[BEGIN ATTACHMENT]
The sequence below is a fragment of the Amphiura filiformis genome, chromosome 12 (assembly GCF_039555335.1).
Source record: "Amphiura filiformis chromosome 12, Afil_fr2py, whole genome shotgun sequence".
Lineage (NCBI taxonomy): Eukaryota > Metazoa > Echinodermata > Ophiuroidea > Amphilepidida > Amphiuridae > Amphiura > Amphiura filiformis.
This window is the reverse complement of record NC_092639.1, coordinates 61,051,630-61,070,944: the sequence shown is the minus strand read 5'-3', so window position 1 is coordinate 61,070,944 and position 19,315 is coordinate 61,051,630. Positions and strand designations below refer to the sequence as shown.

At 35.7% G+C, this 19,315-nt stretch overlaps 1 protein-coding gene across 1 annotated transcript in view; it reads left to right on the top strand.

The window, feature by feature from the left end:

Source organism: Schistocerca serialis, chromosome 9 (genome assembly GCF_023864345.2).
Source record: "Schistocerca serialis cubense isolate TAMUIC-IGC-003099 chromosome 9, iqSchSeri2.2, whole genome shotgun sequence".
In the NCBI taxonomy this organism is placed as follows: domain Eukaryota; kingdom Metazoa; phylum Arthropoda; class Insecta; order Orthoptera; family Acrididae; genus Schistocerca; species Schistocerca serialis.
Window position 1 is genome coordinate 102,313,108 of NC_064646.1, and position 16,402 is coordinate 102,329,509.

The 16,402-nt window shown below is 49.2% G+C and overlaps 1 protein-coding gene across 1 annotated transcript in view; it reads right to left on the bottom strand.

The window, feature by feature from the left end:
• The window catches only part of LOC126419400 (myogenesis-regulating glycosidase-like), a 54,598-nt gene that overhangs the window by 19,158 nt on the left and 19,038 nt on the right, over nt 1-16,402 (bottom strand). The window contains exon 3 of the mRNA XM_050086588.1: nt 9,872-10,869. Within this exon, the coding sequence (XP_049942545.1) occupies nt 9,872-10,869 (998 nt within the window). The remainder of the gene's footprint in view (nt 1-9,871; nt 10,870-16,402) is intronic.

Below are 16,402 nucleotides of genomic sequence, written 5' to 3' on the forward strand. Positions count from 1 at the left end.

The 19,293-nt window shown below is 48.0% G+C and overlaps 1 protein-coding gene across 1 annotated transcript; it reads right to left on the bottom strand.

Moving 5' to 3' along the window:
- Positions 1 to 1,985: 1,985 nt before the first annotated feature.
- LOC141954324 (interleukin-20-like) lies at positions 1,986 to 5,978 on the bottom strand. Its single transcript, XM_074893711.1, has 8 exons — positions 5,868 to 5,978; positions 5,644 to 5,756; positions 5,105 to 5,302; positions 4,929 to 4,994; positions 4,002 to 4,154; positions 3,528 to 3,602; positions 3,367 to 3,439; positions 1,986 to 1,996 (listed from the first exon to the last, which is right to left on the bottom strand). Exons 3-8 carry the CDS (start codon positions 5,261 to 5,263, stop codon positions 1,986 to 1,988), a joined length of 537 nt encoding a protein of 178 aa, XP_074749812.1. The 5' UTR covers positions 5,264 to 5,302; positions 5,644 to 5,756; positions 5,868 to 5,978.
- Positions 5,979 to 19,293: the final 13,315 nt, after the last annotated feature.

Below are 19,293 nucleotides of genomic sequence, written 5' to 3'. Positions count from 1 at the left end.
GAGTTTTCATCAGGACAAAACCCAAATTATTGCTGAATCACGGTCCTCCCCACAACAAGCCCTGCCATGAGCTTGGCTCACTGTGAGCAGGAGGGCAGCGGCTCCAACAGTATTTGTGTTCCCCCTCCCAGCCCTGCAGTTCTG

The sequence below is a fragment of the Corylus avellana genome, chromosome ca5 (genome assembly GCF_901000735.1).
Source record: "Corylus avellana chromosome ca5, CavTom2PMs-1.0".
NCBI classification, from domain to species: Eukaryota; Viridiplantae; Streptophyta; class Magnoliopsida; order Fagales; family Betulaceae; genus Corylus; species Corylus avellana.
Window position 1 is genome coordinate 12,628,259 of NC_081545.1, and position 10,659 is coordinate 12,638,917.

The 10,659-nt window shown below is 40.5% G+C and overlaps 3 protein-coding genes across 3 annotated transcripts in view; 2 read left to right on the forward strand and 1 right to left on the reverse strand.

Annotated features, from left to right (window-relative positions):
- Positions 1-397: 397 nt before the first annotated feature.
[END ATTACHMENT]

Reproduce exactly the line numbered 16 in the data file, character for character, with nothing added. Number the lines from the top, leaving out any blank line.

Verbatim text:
Moving 5' to 3' along the window: